1in6 and RAINN Launch Peer SupportGroup to Help Male Survivors

1in6 and RAINN recently co-created a service to allow male survivors to talk with each other and professionals online:

Male survivors of childhood sexual abuse have a new way to find support and community online. 1in6 has partnered with RAINN to launch the Peer SupportGroup (PSG), a new online service for peer-to-peer support among male survivors. This is the second online support service launched by this dynamic partnership, beginning with the Online SupportLine in 2009.

“What started as a dream, where we would be able to provide anonymous, safe, and therapeutically-sound support groups to men in real-time, has become a reality,” said Steve LePore, founder and Executive Director of 1in6.

The first Peer SupportGroup session took place in early October 2015, with positive reviews from both users and moderators. The service functions similar to a group chat, where male survivors of childhood sexual abuse can support other men in their journey of trauma recovery. Men from all over the country can chat back and forth with one another and share their experiences during a 90-minute online session. Each session is moderated by a licensed clinician who provides therapeutically-sound guidance and a “gatekeeper” who has gone through extensive training to ensure the anonymity and safety of every participant.

This an awesome move. Forums like MaleSurvivor provide some instant support with its chat rooms. However, I think having a professional moderating the space makes it a much better experience. It can reduce some of the hesitancy and tension that happens in chats. It is can also prevent any altercations that occasionally occur. I think most important is that it will provide the men with some helpful information from people who treat male survivors.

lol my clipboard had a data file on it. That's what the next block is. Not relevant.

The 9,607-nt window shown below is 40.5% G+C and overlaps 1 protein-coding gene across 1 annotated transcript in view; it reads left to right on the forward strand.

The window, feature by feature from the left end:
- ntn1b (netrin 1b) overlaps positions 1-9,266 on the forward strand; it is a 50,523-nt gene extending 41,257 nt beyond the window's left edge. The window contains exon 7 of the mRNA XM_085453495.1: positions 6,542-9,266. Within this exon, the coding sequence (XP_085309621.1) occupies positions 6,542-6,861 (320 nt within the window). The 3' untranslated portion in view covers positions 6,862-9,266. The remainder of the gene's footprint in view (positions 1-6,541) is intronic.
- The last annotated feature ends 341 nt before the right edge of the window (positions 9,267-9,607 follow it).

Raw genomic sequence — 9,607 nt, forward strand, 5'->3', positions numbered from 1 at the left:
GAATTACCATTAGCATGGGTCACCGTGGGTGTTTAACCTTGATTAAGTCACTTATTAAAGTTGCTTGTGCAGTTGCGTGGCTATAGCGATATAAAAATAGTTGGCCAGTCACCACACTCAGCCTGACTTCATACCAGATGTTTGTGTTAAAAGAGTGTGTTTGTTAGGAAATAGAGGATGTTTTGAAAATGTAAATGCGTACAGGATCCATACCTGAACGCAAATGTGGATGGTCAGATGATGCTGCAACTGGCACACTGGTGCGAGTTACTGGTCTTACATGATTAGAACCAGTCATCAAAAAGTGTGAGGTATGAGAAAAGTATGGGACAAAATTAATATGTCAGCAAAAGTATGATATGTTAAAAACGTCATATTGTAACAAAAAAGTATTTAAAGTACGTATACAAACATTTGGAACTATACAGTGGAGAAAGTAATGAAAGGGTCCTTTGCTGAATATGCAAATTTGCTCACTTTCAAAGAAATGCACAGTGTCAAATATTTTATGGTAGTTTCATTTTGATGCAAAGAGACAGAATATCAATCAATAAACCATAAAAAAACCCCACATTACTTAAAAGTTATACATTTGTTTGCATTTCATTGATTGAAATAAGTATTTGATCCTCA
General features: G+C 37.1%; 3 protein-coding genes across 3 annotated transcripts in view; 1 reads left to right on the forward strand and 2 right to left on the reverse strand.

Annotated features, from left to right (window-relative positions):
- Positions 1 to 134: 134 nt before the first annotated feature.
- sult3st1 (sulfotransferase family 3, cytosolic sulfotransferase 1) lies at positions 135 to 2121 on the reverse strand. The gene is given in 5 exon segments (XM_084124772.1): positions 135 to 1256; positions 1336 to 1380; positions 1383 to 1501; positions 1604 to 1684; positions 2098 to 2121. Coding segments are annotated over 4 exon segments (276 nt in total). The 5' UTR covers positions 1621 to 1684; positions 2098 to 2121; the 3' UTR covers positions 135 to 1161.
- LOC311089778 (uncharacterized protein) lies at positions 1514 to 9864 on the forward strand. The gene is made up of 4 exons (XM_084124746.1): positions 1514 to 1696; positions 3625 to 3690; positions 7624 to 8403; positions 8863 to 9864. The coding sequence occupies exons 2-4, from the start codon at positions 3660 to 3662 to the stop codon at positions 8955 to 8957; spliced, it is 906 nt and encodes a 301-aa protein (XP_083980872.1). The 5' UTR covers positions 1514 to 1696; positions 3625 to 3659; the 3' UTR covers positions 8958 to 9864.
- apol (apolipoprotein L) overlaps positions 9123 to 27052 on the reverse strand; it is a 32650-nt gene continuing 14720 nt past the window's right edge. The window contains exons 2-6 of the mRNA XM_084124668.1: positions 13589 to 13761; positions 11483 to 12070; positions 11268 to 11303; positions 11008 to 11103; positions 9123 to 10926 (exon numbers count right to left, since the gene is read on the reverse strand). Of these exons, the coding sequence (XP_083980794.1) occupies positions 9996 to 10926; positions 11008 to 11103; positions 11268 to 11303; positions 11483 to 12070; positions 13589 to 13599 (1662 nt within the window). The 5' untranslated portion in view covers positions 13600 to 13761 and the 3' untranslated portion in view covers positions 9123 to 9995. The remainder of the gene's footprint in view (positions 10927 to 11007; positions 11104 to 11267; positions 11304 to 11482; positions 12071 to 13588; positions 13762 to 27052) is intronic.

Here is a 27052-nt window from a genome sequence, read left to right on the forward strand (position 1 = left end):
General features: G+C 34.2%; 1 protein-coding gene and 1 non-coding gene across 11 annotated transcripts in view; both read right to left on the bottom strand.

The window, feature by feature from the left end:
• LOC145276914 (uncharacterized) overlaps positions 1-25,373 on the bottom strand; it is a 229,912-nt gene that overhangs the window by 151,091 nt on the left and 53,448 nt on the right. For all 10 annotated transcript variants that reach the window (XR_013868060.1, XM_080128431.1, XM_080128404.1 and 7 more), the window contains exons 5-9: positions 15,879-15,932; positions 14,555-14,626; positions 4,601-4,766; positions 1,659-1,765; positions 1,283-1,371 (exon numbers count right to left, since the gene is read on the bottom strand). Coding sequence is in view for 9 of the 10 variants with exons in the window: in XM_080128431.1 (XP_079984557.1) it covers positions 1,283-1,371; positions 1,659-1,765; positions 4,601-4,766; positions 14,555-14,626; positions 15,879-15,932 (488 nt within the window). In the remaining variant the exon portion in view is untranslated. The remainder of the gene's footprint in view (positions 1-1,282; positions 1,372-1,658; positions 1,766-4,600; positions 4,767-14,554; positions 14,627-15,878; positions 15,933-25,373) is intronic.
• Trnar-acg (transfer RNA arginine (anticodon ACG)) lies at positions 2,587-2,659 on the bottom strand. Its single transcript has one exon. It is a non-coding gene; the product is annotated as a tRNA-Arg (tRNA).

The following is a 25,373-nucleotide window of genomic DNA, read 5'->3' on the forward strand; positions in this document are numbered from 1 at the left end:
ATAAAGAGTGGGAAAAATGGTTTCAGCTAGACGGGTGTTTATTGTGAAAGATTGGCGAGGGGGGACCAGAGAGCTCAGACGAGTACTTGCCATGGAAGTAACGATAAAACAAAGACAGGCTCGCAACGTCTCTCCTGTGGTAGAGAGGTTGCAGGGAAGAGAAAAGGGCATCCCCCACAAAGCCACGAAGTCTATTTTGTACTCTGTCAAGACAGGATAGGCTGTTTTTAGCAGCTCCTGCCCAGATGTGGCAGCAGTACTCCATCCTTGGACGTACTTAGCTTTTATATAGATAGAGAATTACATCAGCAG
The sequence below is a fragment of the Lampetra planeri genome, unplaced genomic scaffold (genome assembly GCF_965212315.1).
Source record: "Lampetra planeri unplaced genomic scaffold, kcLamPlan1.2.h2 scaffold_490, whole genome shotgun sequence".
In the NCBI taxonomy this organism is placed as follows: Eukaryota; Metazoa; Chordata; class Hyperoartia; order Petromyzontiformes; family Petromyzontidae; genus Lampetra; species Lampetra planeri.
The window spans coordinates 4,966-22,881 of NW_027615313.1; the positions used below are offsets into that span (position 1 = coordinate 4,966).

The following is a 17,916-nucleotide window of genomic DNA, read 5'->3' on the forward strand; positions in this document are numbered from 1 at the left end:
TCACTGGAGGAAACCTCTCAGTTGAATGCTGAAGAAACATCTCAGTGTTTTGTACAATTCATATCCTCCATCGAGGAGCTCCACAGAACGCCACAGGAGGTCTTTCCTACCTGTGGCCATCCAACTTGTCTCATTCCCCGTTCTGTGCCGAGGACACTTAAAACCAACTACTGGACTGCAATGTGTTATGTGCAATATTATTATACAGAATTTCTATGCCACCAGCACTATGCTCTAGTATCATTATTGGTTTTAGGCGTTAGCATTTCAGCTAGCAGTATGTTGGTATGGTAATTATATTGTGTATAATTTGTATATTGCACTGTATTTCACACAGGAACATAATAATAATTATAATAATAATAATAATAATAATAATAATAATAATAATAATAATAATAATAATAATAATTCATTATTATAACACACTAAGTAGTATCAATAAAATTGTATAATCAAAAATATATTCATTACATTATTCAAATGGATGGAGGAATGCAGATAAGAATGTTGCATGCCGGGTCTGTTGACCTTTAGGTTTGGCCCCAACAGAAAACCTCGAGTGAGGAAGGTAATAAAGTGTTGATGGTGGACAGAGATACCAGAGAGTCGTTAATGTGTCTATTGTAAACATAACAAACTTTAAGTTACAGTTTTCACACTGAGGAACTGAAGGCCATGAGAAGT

It appears that 1in6 is handling the day-to-day functions while simply using RAINN’s technology platform. I think that is important because over the years RAINN has done little to assist male survivors on a large scale. The organization often takes a disinterested view of the issues male survivors face unless the topic is in the news. Certainly the information they have on their site and their willingness to track how their partnered rape centers treat male survivors needs improvement.

The Peer SupportGroup sessions will be available to a limited extent:

Men can access the Peer SupportGroup during 90-minute sessions every Tuesday and Wednesday. These sessions are currently limited to 12 users per group to ensure that each participant receives the attention and security they deserve. Visit 1in6.org to learn more.

For those looking for a more continuous service, 1in6 still provides the Online SupportLine. This is a one-on-one chat service for those looking for information and resources. This is available 24 hours a day. For those looking for a support community, I would suggest MaleSurvivor’s forums. They are very supportive, and it can often help to hear from other people who experienced the same thing you did.


5 thoughts on “1in6 and RAINN Launch Peer SupportGroup to Help Male Survivors

  1. I did a little research in the funding and services for men once. Of the 1000 RAINN affiliated “rape crisis centers”, most do not in fact serve men. I have published research that supports that (which is why 1in6 created this service). Look at reports in male survivor forums on experiences calling help lines. The budgets of centers run from $100,000 to $500,000 to multi-million dollars for many. Look at their Form 990 filings. Easy. RAINN told me there are many agencies who are not affiliates because they won’t sign the agreement to not discriminate against men. (Pesky federal funding laws) So these are the “good ones”. There are 57 state and other sexual assault coalitions with average budgets of $1.6 million. There are a number of other broad categories of organizations (state health departments, campus programs, etc.)